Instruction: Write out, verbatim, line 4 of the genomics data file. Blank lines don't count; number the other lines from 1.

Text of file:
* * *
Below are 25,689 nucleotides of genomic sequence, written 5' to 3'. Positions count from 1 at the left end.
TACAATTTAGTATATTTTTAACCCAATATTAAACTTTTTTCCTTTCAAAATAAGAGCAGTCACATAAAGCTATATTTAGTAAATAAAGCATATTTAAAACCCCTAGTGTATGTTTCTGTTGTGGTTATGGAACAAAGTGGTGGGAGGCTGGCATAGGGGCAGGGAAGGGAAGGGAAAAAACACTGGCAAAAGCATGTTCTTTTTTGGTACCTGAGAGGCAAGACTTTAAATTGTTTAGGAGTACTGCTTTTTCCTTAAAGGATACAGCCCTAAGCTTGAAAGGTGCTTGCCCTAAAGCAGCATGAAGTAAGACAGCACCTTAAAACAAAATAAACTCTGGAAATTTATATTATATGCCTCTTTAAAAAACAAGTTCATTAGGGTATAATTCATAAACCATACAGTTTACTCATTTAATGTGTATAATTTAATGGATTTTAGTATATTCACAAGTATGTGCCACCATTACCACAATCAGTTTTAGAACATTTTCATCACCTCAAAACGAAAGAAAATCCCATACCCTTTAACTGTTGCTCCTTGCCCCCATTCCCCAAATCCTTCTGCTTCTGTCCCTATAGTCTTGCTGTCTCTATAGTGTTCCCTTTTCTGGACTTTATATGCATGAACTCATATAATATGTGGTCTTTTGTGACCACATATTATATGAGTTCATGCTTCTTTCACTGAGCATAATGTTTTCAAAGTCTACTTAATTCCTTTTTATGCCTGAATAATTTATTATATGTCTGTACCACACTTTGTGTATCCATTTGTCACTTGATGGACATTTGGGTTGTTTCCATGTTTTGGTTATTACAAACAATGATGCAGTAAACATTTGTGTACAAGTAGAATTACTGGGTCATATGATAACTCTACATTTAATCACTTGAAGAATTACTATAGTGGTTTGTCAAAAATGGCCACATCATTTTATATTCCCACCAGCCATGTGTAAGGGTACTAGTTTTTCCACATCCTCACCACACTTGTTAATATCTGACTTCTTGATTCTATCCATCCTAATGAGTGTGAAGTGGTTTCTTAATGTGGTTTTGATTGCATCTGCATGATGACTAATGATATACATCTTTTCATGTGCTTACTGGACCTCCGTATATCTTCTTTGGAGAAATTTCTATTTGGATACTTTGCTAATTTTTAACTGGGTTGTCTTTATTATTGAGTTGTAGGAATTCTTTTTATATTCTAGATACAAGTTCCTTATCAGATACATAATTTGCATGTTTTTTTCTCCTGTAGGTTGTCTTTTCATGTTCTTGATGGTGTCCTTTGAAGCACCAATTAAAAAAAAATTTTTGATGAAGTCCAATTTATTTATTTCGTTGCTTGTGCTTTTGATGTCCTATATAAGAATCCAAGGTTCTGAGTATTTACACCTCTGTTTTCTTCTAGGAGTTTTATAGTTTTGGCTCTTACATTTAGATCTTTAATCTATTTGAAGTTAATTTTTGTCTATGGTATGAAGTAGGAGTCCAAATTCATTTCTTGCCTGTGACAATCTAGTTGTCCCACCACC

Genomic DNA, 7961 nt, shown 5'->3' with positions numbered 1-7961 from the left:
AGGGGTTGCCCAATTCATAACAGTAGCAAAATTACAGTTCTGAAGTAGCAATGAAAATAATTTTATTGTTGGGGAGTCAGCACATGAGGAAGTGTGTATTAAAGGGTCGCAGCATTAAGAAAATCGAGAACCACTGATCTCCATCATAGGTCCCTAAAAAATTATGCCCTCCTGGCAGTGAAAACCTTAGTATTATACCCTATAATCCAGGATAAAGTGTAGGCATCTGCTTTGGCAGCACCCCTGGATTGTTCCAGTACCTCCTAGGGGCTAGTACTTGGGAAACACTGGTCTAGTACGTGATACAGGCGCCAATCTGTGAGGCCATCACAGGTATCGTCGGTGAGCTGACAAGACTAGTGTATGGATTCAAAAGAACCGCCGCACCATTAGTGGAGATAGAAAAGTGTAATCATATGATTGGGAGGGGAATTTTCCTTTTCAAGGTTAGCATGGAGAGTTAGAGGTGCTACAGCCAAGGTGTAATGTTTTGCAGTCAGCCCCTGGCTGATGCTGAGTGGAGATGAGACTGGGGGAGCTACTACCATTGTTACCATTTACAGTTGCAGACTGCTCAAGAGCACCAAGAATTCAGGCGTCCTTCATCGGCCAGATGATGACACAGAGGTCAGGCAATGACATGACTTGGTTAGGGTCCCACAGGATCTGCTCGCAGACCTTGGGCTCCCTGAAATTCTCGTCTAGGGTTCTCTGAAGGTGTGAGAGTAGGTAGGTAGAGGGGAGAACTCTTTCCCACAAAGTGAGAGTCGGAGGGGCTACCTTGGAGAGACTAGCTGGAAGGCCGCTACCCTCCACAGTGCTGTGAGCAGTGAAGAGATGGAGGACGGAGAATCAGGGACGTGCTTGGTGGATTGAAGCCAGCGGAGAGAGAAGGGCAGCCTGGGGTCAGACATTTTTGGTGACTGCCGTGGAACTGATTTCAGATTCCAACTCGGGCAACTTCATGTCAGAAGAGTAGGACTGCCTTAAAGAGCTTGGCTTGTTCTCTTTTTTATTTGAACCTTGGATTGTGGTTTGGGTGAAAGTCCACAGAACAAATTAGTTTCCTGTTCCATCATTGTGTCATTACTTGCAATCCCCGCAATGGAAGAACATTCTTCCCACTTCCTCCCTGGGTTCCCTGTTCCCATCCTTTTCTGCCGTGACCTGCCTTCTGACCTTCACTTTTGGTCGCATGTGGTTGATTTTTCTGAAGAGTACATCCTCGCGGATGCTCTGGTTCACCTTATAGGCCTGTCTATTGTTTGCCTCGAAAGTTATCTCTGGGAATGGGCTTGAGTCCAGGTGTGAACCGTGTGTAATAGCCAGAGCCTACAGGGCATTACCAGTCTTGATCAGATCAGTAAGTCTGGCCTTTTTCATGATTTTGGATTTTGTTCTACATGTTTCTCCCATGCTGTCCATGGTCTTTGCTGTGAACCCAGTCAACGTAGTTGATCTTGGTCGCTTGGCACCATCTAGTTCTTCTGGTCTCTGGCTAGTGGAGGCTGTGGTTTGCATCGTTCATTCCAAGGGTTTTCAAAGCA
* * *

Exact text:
AGGGGTTGCCCAATTCATAACAGTAGCAAAATTACAGTTCTGAAGTAGCAATGAAAATAATTTTATTGTTGGGGAGTCAGCACATGAGGAAGTGTGTATTAAAGGGTCGCAGCATTAAGAAAATCGAGAACCACTGATCTCCATCATAGGTCCCTAAAAAATTATGCCCTCCTGGCAGTGAAAACCTTAGTATTATACCCTATAATCCAGGATAAAGTGTAGGCATCTGCTTTGGCAGCACCCCTGGATTGTTCCAGTACCTCCTAGGGGCTAGTACTTGGGAAACACTGGTCTAGTACGTGATACAGGCGCCAATCTGTGAGGCCATCACAGGTATCGTCGGTGAGCTGACAAGACTAGTGTATGGATTCAAAAGAACCGCCGCACCATTAGTGGAGATAGAAAAGTGTAATCATATGATTGGGAGGGGAATTTTCCTTTTCAAGGTTAGCATGGAGAGTTAGAGGTGCTACAGCCAAGGTGTAATGTTTTGCAGTCAGCCCCTGGCTGATGCTGAGTGGAGATGAGACTGGGGGAGCTACTACCATTGTTACCATTTACAGTTGCAGACTGCTCAAGAGCACCAAGAATTCAGGCGTCCTTCATCGGCCAGATGATGACACAGAGGTCAGGCAATGACATGACTTGGTTAGGGTCCCACAGGATCTGCTCGCAGACCTTGGGCTCCCTGAAATTCTCGTCTAGGGTTCTCTGAAGGTGTGAGAGTAGGTAGGTAGAGGGGAGAACTCTTTCCCACAAAGTGAGAGTCGGAGGGGCTACCTTGGAGAGACTAGCTGGAAGGCCGCTACCCTCCACAGTGCTGTGAGCAGTGAAGAGATGGAGGACGGAGAATCAGGGACGTGCTTGGTGGATTGAAGCCAGCGGAGAGAGAAGGGCAGCCTGGGGTCAGACATTTTTGGTGACTGCCGTGGAACTGATTTCAGATTCCAACTCGGGCAACTTCATGTCAGAAGAGTAGGACTGCCTTAAAGAGCTTGGCTTGTTCTCTTTTTTATTTGAACCTTGGATTGTGGTTTGGGTGAAAGTCCACAGAACAAATTAGTTTCCTGTTCCATCATTGTGTCATTACTTGCAATCCCCGCAATGGAAGAACATTCTTCCCACTTCCTCCCTGGGTTCCCTGTTCCCATCCTTTTCTGCCGTGACCTGCCTTCTGACCTTCACTTTTGGTCGCATGTGGTTGATTTTTCTGAAGAGTACATCCTCGCGGATGCTCTGGTTCACCTTATAGGCCTGTCTATTGTTTGCCTCGAAAGTTATCTCTGGGAATGGGCTTGAGTCCAGGTGTGAACCGTGTGTAATAGCCAGAGCCTACAGGGCATTACCAGTCTTGATCAGATCAGTAAGTCTGGCCTTTTTCATGATTTTGGATTTTGTTCTACATGTTTCTCCCATGCTGTCCATGGTCTTTGCTGTGAACCCAGTCAACGTAGTTGATCTTGGTCGCTTGGCACCATCTAGTTCTTCTGGTCTCTGGCTAGTGGAGGCTGTGGTTTGCATCGTTCATTCCAAGGGTTTTCAAAGCA